A good back-and-forth at in character on health care reform between Karen Davenport and Heather R. Higgins. Question: Will the implementation of the health-care bill passed by Congress improve the character of our country?

Davenport says “yes”:

While we cede some rights, we also assume new responsibilities. First, we assume the responsibility to obtain and maintain coverage for ourselves, and acknowledge that we cannot wait to purchase health insurance until we are sick. We also take on greater responsibility for others, particularly by helping individuals and families purchase coverage if they cannot afford to do so on their own.

Higgins says “no”:

In contrast, the health bill is premised on the idea that people should expect to be taken care of. This law is more aligned with the sentiments of a European social democracy where hard work is devalued and income inequalities condemned. In the health bill, personal freedom and individual choice are replaced with bureaucratic dictates, one-size-fits-all parameters, and the removal of responsibility and consequence from individuals. Citizens are infantilized as wards of the state. But that’s only the beginning of the adverse consequence that this travesty will have on our national character.

PopSci follows up with the question I asked awhile back, “Why Not Just Dispose of Nuclear Waste in the Sun?”

The piece raises doubts about launch reliability: “It’s a bummer when a satellite ends up underwater, but it’s an entirely different story if that rocket is packing a few hundred pounds of uranium. And if the uranium caught fire, it could stay airborne and circulate for months, dusting the globe with radioactive ash. Still seem like a good idea?”

This is precisely why I raise the possibility of a modified space cannon to shoot the material that cannot be recycled into the sun.

Remember when Nancy Pelosi said that the House needed to pass the health care reform legislation so we could find out what was in it? Well, it turns out that she might have done Congress a big favor by slowing things down and allowing her House members to figure out what was in the bill before passing it. I mean, I’m only saying that because it seems that in the process of passing the bill Congress may have accidentally left itself without health care coverage. No biggie, though. I’m sure this sort of thing happens all the time in DC. From the New York Times:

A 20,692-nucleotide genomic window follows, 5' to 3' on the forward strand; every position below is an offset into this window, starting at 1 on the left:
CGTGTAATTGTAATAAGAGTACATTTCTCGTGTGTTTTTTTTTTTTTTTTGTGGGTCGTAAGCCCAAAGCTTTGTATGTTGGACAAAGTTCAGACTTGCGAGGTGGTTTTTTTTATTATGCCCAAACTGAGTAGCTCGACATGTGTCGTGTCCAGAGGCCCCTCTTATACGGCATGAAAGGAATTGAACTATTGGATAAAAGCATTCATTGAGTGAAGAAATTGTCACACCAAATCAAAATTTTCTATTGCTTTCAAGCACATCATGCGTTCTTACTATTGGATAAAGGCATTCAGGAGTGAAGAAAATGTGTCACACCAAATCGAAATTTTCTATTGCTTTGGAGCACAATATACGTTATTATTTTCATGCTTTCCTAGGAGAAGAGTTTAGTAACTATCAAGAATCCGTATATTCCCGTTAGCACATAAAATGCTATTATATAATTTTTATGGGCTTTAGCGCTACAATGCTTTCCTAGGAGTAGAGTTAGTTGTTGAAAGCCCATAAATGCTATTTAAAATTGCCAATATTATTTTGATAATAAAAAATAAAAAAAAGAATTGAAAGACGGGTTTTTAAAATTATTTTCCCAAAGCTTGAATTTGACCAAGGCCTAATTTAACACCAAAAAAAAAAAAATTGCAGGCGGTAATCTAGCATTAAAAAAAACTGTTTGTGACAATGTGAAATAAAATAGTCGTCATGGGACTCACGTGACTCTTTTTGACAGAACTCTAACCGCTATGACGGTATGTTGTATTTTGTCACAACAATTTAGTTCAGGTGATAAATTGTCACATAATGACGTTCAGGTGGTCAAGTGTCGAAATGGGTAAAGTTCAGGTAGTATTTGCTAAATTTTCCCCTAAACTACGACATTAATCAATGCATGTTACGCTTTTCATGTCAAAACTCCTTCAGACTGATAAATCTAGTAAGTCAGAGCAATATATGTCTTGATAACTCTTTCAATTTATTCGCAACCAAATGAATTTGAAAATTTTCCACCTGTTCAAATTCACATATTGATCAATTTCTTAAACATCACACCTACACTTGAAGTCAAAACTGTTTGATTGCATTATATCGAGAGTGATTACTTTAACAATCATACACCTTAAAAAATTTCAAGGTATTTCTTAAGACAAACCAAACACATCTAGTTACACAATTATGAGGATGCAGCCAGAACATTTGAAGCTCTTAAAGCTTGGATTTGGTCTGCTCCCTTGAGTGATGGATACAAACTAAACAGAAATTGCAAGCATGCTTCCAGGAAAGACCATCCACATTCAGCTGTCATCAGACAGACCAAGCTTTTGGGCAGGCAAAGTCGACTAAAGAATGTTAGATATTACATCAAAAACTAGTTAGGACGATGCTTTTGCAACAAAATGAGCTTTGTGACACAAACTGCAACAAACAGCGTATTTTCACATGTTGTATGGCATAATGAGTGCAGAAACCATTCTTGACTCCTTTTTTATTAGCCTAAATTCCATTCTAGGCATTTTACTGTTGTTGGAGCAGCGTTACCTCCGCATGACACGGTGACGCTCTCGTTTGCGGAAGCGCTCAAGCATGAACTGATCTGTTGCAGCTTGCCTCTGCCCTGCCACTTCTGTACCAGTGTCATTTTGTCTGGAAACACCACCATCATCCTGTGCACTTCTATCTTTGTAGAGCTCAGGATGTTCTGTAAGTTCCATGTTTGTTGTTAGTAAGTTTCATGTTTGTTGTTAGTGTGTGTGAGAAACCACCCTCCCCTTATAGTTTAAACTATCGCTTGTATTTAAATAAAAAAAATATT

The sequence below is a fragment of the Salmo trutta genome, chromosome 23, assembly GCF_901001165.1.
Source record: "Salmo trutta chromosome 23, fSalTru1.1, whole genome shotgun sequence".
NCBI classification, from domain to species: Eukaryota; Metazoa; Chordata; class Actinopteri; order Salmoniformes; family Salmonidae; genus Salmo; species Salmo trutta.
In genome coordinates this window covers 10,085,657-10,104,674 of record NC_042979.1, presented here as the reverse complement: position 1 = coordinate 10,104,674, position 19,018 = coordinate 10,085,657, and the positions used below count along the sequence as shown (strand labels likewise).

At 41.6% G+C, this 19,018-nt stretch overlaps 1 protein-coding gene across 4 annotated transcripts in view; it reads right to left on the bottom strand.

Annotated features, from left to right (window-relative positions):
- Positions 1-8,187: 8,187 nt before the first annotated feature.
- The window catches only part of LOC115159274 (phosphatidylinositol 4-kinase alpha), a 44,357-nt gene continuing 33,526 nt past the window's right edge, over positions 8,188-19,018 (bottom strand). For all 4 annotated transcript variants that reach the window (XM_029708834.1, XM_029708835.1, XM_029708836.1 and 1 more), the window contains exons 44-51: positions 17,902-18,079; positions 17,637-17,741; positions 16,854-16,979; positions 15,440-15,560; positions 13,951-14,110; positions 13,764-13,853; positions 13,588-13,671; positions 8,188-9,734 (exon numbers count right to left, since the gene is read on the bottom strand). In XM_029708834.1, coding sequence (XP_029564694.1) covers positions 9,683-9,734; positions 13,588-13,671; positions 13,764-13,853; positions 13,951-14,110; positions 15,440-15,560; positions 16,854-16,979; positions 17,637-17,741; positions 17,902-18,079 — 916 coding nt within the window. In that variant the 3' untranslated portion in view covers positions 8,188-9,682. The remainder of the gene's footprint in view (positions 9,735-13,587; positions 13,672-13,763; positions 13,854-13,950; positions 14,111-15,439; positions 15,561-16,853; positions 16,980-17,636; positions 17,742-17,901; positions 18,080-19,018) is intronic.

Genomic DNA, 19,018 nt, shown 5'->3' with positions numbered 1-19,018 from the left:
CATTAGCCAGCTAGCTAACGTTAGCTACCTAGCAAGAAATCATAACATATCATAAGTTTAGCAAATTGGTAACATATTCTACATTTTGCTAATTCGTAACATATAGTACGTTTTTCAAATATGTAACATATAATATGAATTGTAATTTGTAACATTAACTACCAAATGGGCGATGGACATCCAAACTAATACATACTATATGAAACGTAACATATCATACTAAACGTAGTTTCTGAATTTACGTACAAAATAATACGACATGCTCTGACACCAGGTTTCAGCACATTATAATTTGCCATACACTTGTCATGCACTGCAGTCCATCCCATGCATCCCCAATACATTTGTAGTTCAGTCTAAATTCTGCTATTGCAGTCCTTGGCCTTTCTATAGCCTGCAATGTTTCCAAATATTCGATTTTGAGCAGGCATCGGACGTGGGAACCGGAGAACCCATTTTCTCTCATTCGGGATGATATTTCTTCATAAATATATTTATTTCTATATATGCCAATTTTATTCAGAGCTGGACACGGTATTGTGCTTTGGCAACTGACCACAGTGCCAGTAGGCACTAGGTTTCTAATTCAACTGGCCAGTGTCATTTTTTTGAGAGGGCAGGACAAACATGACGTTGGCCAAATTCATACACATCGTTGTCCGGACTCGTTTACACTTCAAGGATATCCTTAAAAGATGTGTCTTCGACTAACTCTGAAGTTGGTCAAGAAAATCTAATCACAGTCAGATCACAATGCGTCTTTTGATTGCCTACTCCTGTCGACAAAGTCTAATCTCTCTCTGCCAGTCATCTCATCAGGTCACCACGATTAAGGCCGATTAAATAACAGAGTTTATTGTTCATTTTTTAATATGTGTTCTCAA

In a new report, the Congressional Research Service says the law may have significant unintended consequences for the “personal health insurance coverage” of senators, representatives and their staff members.

For example, it says, the law may “remove members of Congress and Congressional staff” from their current coverage, in the Federal Employees Health Benefits Program, before any alternatives are available.

The confusion raises the inevitable question: If they did not know exactly what they were doing to themselves, did lawmakers who wrote and passed the bill fully grasp the details of how it would influence the lives of other Americans?

If even the Times is starting to ask that sort of question, perhaps there is hope for America after all.

Via Hot Air, where Allahpundit brings the requisite snark:

Turns out that fantastically long, mind-bogglingly complex bills which no one has actually read may create unintended consequences.

Couldn’t happen to a nicer bunch, though.

Heads up to those in the Southern California area: